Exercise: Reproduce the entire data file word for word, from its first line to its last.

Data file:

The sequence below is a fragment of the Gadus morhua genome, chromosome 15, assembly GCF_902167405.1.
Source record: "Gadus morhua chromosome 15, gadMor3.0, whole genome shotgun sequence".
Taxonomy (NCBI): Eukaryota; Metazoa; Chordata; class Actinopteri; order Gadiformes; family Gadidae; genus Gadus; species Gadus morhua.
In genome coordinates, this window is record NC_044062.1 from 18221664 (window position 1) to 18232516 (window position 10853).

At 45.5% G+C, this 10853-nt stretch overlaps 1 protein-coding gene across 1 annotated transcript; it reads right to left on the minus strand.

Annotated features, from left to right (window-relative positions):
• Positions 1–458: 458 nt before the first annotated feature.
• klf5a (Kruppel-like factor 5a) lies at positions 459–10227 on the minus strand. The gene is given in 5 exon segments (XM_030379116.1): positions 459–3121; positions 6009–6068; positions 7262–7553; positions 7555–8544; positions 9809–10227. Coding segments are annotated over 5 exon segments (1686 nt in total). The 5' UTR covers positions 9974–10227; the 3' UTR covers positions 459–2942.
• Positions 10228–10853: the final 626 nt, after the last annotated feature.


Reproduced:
The sequence below is a fragment of the Gadus morhua genome, chromosome 15, assembly GCF_902167405.1.
Source record: "Gadus morhua chromosome 15, gadMor3.0, whole genome shotgun sequence".
Taxonomy (NCBI): Eukaryota; Metazoa; Chordata; class Actinopteri; order Gadiformes; family Gadidae; genus Gadus; species Gadus morhua.
In genome coordinates, this window is record NC_044062.1 from 18221664 (window position 1) to 18232516 (window position 10853).

At 45.5% G+C, this 10853-nt stretch overlaps 1 protein-coding gene across 1 annotated transcript; it reads right to left on the minus strand.

Annotated features, from left to right (window-relative positions):
• Positions 1–458: 458 nt before the first annotated feature.
• klf5a (Kruppel-like factor 5a) lies at positions 459–10227 on the minus strand. The gene is given in 5 exon segments (XM_030379116.1): positions 459–3121; positions 6009–6068; positions 7262–7553; positions 7555–8544; positions 9809–10227. Coding segments are annotated over 5 exon segments (1686 nt in total). The 5' UTR covers positions 9974–10227; the 3' UTR covers positions 459–2942.
• Positions 10228–10853: the final 626 nt, after the last annotated feature.